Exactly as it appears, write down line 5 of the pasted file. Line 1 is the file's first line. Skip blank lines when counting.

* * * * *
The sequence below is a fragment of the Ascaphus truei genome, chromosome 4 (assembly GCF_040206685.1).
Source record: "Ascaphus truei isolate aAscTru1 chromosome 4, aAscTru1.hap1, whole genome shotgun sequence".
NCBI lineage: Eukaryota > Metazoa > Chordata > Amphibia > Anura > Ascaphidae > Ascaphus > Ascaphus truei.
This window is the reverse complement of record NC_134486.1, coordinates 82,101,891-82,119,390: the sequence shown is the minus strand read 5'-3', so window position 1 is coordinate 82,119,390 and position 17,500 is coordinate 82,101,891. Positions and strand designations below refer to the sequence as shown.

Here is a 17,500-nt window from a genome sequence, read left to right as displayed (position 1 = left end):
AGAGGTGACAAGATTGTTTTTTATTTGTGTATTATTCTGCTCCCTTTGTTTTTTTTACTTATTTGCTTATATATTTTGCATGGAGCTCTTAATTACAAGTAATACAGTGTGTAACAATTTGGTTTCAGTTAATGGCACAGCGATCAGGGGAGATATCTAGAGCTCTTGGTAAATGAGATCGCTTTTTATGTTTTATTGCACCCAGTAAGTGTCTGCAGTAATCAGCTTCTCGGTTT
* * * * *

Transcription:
Here is a 17,500-nt window from a genome sequence, read left to right as displayed (position 1 = left end):